Journal Name: International Relations of the Asia-Pacific:
August 2002, Vol. 2, Nov. 2
Print ISSN: 1470-482X, Online ISSN: 1470-4838
A three bloc world? The new East Asian regionalism (pp167-195)
John Ravenhill (Department of Politics, The University of Edinburgh, UK)
East Asian governments have engaged in unprecedented collaboration on trade and financial matters since the economic crises of 1997. For some observers, such activity, building on a new sense of shared identity forged by resentment at Western responses to the crises, is a significant step towards the formation of an East Asian economic bloc. In reality, the new collaboration has produced only modest results. Neither an East Asian preferential trade agreement nor an Asian Monetary Fund is likely to materialize. Underlying power realities and fundamental economic interests are unchanged. The new interest in negotiating preferential trade agreements (many of which are with countries outside of East Asia) is best explained by government perceptions of the effectiveness of such arrangements elsewhere in the global economy, and by a desire to increase bargaining power.
Actions, practices and historical structures: the partition of India (pp197-221)
Sanjoy Banerjee (International Relations Department, San Francisco State University, USA)
This article develops an explanation of how actions emerge in succession. It shows how the actions of a subject, linked by relations of successful precedent, form practices. These practices cause each other, in specific ways, to repeat. These interdependent practices are self-reproducing historical structures. By reproducing itself in this way, a historical structure causes characteristic, uneven trends of historical change. An account of a historical structure therefore is the specification of its practices and of the ways in which they cause each other to repeat. The article presents an empirical demonstration of the theory with the case of the political process that led to the partition of the British Indian empire into India and Pakistan. The theory presented below is more elaborate, explicit and ontologically coherent than the conceptions of historical structures in the historical sociology literature. It has direct empirical reference, unlike the metatheoretical literature.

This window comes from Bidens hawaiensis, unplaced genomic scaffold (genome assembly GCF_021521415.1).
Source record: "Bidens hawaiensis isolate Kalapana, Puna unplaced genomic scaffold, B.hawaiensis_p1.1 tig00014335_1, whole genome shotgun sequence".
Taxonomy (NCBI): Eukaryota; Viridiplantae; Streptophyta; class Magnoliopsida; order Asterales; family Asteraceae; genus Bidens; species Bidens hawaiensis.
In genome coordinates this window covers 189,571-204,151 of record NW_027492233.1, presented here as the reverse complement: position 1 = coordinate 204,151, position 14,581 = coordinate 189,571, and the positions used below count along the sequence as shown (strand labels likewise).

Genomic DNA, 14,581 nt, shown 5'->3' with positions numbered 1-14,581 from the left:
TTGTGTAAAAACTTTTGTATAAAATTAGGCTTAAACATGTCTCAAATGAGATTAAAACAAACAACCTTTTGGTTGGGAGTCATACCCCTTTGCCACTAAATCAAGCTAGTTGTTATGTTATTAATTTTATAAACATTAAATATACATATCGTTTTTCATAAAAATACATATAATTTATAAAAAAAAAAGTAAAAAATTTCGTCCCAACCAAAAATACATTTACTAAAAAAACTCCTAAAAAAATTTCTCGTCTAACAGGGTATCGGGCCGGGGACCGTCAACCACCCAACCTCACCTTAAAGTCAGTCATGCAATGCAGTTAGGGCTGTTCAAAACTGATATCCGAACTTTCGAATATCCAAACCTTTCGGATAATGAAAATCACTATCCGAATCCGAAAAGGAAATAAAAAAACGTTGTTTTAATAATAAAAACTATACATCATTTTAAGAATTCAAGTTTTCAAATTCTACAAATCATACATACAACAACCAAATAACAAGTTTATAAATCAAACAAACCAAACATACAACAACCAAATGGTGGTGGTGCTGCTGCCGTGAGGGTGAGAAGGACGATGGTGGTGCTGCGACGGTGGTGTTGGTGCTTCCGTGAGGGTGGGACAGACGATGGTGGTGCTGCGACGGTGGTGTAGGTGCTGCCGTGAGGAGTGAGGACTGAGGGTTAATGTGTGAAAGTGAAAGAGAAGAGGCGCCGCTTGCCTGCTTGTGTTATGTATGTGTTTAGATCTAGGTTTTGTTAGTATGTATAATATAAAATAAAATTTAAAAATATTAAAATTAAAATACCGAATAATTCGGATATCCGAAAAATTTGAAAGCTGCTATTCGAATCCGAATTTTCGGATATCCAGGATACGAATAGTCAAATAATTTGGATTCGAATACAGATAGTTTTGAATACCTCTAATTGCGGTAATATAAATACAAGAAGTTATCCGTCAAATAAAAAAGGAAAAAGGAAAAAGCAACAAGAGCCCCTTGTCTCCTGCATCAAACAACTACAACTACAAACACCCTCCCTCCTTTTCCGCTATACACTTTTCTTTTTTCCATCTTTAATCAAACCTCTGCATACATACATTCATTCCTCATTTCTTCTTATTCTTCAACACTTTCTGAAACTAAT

If not a clash, then what? Huntington, Nishida Kitarô and the politics of civilizations (pp223-243)
Christopher S. Jones (St Antony's College, University of Oxford, Oxford, UK and Department of Politics and International Relations, Rutherford College, University of Kent at Canterbury, UK)
The debate surrounding Samuel Huntington's influential Clash of Civilizations thesis has been focused too narrowly on the accuracy of his categorization of civilizations. This focus has left the problem of the alleged inter-civilizational order incompletely theorized. In particular, two theoretical issues have been overlooked: first, can we really assume that civilizations are capable of and prone to clashing as if they were states and, second, surely a theory of global civilizations must be subject to itself, as a product of one such civilization. This paper explores the model of the inter-civilizational order theorized outside the 'West', by Nishida Kitarô in interwar Japan. A comparison with Huntington's vision demonstrates some radical differences in these models and their consequences for the role of Japan in the so-called 'new world order' of the 21st century. The conclusion suggests a need to theorize inter-civilizational relations as seriously as inter-national relations, but on different philosophical foundations, since the two describe qualitatively different aspects of coincident world orders. In particular, this paper calls attention to the special practical importance of non-Western traditions of political thought in an inter-civilizational world.
Japan's cautious new activism in the Middle East: a qualitative change or more of the same? (pp 245-263)
Jonathan Rynhold (Department of Political Studies, Bar Ilan University, Israel)
This article analyses Japanese policy towards the Middle East in the post-Cold War era. The article argues that Japanese policy has begun to move beyond the reactive diplomacy of the Cold War years. The focus of this new approach has been Japan's growing contribution to 'soft' security in the region. However, Japan retains a tendency to focus on its narrow interests without fully taking into account the broader strategic consequences of its policies. Yet, in order to protect its overall interests in the region, Japan needs to recognize the diminishing utility of this 'free rider' approach and adopt a more active role regarding 'hard' security issues. Even allowing for the domestic constraints on Japanese policy, there is much Japan can do in this regard, especially in coordination with the US.
International Relations of the Asia-Pacific (2002)
Copyright ©2002 Oxford University Press and the Japan Association of International Relations
(This journal is available online at: http://irap.oupjournals.org/)
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